LONGSHOTS: A little history on the ancient Sox and Yanks rivalry
by Dave Long
I donít know about you but I donít get into baseball until May. Besides pretending I was too sick to go to school in fifth grade to watch the Yankees opener, Iíve never really bought the ďopening day is the first sign of springĒ rap. It has to do with the weather ó especially now when they start two weeks closer to winter than in the olden days.
For me the first sign of spring is the Masters ó where it really is spring in Georgia. However, thanks to a nice shot of summer-like weather over the weekend and the fact that the Red Sox JV was in town to play the F-Cats, as the Yanks and Sox were doing battle for the first time this year, I got into it a little earlier than usual. The rivalry is the thing for me, of course, which I like better than either team. And it got me to do a little research during some down time to jog my memory on days gone by and to find some things maybe I didnít know about. So hereís what I ran across:
Facts That Are Nice To Know But You Donít Need To Know: Iíve always been under the impression that the first game at Fenway happened the day the Titanic sank. That seemed so appropriate given all the calamities through the years. But Fenway actually opened five days after the Titanicís April 15, 1912, sinking, when the home team beat the Highlanders (soon to be Yankees) 7-6 on April 20. Of course, thatís an even more dubious historical date, as April 20 is the birthday of Adolf Hitler. The Sox returned the favor 11 years later when they were the opposition as the House That Ruth Built opened in1923. The Yanks won that one 4-1 as the Babe christened the new place with the first homer ever hit in the Stadium.
The Yanks Always Got the Best of Boston: If you are under the impression the monumental 2004 comeback is the only time Boston bested the Yankees in a deciding game, guess again. It happened one other time ó 100 years earlier when they were tied for first on the final day in 1904, when 41-game winner (yes I said 41-game winner) Jack Chesbro wild pitched in the deciding run to hand the Sox the pennant.
Switching Teams: I presume youíve heard about the Babe moving 200 miles to the south in 1920. And then there was Mike Torrez going the opposite way in 1978 with the same results to Beantown. But in Herb Pennock, Waite Hoyt, Sad Sam Jones, Carl Mays and Red Ruffing the Red Sox gave the Yankees five future 20-game winners in the 1920s alone! Pennock, Hoyt and Ruffing eventually went to the Hall wearing Yankee caps on their plaque. And Iíve got to admit Johnny Damon going to the Yanks still bugs me, although maybe not as much if I can find someone out there who wants to bet me that Coco Crisp doesnít hit .300 this year.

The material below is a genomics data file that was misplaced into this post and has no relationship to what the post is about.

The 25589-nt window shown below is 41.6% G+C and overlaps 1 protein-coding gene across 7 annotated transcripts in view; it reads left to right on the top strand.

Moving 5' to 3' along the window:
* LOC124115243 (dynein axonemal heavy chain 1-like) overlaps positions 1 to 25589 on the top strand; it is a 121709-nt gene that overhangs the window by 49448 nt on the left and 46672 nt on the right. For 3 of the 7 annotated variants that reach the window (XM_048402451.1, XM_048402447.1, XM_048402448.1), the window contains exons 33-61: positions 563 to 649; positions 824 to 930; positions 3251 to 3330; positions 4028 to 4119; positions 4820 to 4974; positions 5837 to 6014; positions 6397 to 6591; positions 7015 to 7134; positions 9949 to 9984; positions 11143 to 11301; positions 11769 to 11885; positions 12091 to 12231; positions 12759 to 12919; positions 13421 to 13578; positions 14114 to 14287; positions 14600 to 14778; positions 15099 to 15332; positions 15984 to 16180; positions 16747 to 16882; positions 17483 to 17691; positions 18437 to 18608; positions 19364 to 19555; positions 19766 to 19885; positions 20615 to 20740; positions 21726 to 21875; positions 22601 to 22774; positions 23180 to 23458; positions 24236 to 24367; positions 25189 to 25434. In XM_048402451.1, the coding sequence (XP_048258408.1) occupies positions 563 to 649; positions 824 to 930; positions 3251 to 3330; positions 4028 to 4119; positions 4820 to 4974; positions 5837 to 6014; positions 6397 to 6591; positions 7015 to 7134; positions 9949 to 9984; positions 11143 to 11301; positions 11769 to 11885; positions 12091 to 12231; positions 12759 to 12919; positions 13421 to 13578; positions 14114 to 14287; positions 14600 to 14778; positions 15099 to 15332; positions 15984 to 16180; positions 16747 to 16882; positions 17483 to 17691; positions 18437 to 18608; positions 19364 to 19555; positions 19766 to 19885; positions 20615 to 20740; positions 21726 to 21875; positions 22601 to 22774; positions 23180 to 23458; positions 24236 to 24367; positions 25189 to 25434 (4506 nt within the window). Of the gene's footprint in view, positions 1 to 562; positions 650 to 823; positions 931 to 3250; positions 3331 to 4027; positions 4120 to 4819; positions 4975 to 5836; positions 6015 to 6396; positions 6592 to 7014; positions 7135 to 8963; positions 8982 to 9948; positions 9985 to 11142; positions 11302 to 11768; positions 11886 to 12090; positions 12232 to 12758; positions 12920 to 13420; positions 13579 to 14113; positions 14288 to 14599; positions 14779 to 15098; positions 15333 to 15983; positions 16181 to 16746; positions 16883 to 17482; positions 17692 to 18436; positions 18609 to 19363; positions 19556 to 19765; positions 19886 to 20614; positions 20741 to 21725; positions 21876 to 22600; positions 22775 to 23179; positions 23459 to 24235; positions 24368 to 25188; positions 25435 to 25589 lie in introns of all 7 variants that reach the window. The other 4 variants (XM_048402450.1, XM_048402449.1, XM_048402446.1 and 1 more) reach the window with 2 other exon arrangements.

Fights: There have been many, from Lou Piniella and Carlton Fisk going at it after a collision at the plate in 1976, to Pedro shucking deranged 70-year-old Don Zimmer to the ground in the 2003 playoffs. But for my money, the best Iíve seen came in August 1973 when Gene Michael missed a squeeze bunt with Thurman Munson barreling down on Carlton Fisk, who tagged him right in the face with the ball like it was a punch. Joe Pepitone and Rico Petrocelli going at it at second base in the Bronx in 1966 was number two. And though I didnít see the one between Jake Powell and Sox player-manager Joe Cronin (Sullivan) witnessed by a throng of 83,533 in 1938, it must have been a doozy. It started on the field, continued underneath the stands after the two were ejected and got both suspended for 10 games! Juan Marichal once clubbed Johnny Roseboro in the head with his bat and didnít get that much time in the slammer.
Best Lines: Larry Lucchino labeling the Yanks ďthe evil empireĒ after New York won the battle for free agent defector Jose Contreras, which still has laughing boy George Steinbrenner outraged. And then thereís the hated Reggie Jackson epitomizing the series in telling Fisk after the Bucky Bleeping Dent playoff game, ďI hate to play you guys, but I love to play you guys.Ē Meaning that he hated playing them because they were so good, but loved the exhilaration that came with it.
Great Events: Roger Maris hit his record 61st homer against Boston on the final day of the 1961 season when he took young Tracy Stallard deep to right. Former Manchester Yankee Ron Bloomberg became the first designated hitter ever in baseball on opening day at Fenway in 1973. Dave Righetti threw a no-hitter against Boston on July 4 in 1983. I was at the Esplanade to hear the Boston Pops and missed it, which stills bugs me.
The Best Hit: Iíd say Bill Muellerís walk-off homer off Mariano Rivera on the day Jason Varitek and A-Rod went at it on home plate in 2004. OK, David Ortizís walk-off in Game Four of the 2004 playoff is bigger, but Mueller awakened a team from a malaise that had it headed to being labeled the biggest underachievers in team history.
You Do It To Me, Iíll Do It To You: The back-and-forth nature of the rivalry has never been greater. Thanks to the sweep Boston has won 47 and lost 46 in its last 93 games with the Yanks. There was an utterly devastating playoffs loss in 2003, followed with an even more historic win the next year. The Sox get embarrassed losing five straight on home ice last August and return the favor in the first series of 2007. And there are historical parallels too. In June of 1977 they ran the Yanks out of the gym hitting an astonishing 16 homers in a three-game sweep. Like Sunday night, four came in one inning (in the first on Friday) against Catfish Hunter. They went to the Bronx the next week and what happened? They were swept in three straight one-run games. Will history repeat itself this weekend?
I donít know, but this column will later this summer, as I have a lot more to tell you about from what I uncovered.
Dave Long is host of Home Team Saturday with Dave Long and Company, 10 a.m. to noon each Saturday morning on WGAM (1250 AM in Manchester and 900 AM in Nashua).